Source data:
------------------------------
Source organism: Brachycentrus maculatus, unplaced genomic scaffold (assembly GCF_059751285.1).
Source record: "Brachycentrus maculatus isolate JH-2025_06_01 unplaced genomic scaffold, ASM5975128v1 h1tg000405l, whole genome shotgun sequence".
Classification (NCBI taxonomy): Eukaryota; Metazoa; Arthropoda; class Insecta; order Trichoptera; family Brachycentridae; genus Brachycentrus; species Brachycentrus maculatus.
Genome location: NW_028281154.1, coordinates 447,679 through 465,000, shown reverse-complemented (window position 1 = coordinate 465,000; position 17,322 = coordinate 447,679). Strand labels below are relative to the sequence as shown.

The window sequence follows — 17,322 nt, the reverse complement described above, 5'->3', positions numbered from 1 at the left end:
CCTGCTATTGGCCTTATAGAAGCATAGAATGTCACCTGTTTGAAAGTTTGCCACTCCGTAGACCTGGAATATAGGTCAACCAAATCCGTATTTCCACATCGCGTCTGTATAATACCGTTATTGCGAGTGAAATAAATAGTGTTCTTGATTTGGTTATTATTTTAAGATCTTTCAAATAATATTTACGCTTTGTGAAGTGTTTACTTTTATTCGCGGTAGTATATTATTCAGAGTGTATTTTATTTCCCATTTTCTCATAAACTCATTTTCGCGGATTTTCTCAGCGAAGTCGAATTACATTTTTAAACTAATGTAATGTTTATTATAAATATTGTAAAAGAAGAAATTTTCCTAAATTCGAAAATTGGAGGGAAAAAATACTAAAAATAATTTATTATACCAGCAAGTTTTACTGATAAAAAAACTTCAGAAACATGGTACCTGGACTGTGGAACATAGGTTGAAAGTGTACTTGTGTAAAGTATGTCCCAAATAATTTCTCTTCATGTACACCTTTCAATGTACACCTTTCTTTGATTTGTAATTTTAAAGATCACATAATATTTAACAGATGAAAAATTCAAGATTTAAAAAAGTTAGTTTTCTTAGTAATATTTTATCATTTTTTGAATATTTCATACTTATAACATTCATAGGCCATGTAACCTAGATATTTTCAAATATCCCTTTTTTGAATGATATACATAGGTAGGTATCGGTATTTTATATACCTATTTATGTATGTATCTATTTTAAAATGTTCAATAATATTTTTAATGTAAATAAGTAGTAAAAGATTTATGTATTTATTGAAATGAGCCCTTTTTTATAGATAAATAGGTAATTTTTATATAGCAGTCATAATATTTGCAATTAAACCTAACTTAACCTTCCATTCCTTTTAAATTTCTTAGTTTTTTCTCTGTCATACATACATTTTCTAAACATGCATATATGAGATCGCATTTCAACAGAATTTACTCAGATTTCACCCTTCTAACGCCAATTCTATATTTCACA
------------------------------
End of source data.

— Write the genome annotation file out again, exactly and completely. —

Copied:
Source organism: Brachycentrus maculatus, unplaced genomic scaffold (assembly GCF_059751285.1).
Source record: "Brachycentrus maculatus isolate JH-2025_06_01 unplaced genomic scaffold, ASM5975128v1 h1tg000405l, whole genome shotgun sequence".
Classification (NCBI taxonomy): Eukaryota; Metazoa; Arthropoda; class Insecta; order Trichoptera; family Brachycentridae; genus Brachycentrus; species Brachycentrus maculatus.
Genome location: NW_028281154.1, coordinates 447,679 through 465,000, shown reverse-complemented (window position 1 = coordinate 465,000; position 17,322 = coordinate 447,679). Strand labels below are relative to the sequence as shown.

The window sequence follows — 17,322 nt, the reverse complement described above, 5'->3', positions numbered from 1 at the left end:
CCTGCTATTGGCCTTATAGAAGCATAGAATGTCACCTGTTTGAAAGTTTGCCACTCCGTAGACCTGGAATATAGGTCAACCAAATCCGTATTTCCACATCGCGTCTGTATAATACCGTTATTGCGAGTGAAATAAATAGTGTTCTTGATTTGGTTATTATTTTAAGATCTTTCAAATAATATTTACGCTTTGTGAAGTGTTTACTTTTATTCGCGGTAGTATATTATTCAGAGTGTATTTTATTTCCCATTTTCTCATAAACTCATTTTCGCGGATTTTCTCAGCGAAGTCGAATTACATTTTTAAACTAATGTAATGTTTATTATAAATATTGTAAAAGAAGAAATTTTCCTAAATTCGAAAATTGGAGGGAAAAAATACTAAAAATAATTTATTATACCAGCAAGTTTTACTGATAAAAAAACTTCAGAAACATGGTACCTGGACTGTGGAACATAGGTTGAAAGTGTACTTGTGTAAAGTATGTCCCAAATAATTTCTCTTCATGTACACCTTTCAATGTACACCTTTCTTTGATTTGTAATTTTAAAGATCACATAATATTTAACAGATGAAAAATTCAAGATTTAAAAAAGTTAGTTTTCTTAGTAATATTTTATCATTTTTTGAATATTTCATACTTATAACATTCATAGGCCATGTAACCTAGATATTTTCAAATATCCCTTTTTTGAATGATATACATAGGTAGGTATCGGTATTTTATATACCTATTTATGTATGTATCTATTTTAAAATGTTCAATAATATTTTTAATGTAAATAAGTAGTAAAAGATTTATGTATTTATTGAAATGAGCCCTTTTTTATAGATAAATAGGTAATTTTTATATAGCAGTCATAATATTTGCAATTAAACCTAACTTAACCTTCCATTCCTTTTAAATTTCTTAGTTTTTTCTCTGTCATACATACATTTTCTAAACATGCATATATGAGATCGCATTTCAACAGAATTTACTCAGATTTCACCCTTCTAACGCCAATTCTATATTTCACA